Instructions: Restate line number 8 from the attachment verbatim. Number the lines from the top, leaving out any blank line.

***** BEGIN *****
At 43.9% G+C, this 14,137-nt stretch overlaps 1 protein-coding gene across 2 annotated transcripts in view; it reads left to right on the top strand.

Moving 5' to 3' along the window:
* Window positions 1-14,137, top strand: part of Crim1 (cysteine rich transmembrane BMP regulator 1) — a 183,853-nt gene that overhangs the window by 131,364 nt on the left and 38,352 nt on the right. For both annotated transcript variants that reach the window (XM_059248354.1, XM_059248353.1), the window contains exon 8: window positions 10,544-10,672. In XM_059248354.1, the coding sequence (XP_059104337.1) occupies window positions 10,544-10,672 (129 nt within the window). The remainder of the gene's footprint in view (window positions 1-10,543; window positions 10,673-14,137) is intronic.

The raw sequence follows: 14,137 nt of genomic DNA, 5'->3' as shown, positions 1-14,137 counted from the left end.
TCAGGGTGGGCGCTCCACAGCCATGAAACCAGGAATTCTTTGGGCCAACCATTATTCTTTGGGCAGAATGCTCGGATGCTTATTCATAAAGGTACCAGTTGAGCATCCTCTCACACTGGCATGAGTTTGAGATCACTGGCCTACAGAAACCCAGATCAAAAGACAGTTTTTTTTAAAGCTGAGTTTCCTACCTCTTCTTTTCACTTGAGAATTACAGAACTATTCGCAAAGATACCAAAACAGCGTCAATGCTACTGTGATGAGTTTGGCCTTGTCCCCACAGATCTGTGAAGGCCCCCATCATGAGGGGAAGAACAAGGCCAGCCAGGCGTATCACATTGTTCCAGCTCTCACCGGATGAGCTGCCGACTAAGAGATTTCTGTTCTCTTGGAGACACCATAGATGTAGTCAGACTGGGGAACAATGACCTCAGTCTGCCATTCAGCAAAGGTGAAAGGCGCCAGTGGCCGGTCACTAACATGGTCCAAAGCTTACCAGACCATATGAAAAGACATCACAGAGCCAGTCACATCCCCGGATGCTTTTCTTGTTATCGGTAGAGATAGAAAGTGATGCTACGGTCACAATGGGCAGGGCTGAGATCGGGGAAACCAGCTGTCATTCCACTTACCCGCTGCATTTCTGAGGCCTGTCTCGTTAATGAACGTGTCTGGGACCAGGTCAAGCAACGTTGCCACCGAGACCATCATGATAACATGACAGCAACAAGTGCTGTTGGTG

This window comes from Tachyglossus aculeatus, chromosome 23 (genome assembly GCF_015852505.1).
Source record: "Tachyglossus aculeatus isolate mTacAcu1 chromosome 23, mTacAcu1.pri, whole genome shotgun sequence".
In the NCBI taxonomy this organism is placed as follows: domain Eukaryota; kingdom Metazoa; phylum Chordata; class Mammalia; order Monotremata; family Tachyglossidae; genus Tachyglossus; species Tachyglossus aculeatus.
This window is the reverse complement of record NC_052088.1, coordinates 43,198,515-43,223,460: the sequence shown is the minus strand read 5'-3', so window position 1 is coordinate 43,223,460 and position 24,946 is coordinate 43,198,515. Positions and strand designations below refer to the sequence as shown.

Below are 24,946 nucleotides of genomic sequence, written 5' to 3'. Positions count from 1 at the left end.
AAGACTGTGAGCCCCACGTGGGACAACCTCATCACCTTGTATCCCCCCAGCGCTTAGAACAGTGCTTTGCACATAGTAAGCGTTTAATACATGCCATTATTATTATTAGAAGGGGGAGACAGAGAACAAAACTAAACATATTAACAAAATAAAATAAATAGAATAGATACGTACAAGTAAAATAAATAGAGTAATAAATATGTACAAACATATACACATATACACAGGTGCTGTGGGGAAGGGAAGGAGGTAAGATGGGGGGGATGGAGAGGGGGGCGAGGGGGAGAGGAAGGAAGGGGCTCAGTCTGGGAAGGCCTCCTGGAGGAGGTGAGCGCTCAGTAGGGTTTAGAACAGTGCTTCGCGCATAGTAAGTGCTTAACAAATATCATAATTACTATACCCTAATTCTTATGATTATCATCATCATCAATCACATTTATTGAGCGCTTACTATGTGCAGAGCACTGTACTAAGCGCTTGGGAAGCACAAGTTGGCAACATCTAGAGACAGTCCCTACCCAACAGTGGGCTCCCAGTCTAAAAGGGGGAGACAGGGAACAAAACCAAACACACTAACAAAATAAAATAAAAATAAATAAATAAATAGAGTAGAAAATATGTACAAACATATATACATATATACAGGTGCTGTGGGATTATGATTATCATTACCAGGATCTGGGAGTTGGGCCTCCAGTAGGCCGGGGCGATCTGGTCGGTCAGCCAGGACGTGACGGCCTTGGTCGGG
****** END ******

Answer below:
In the NCBI taxonomy this organism is placed as follows: domain Eukaryota; kingdom Metazoa; phylum Chordata; class Mammalia; order Monotremata; family Tachyglossidae; genus Tachyglossus; species Tachyglossus aculeatus.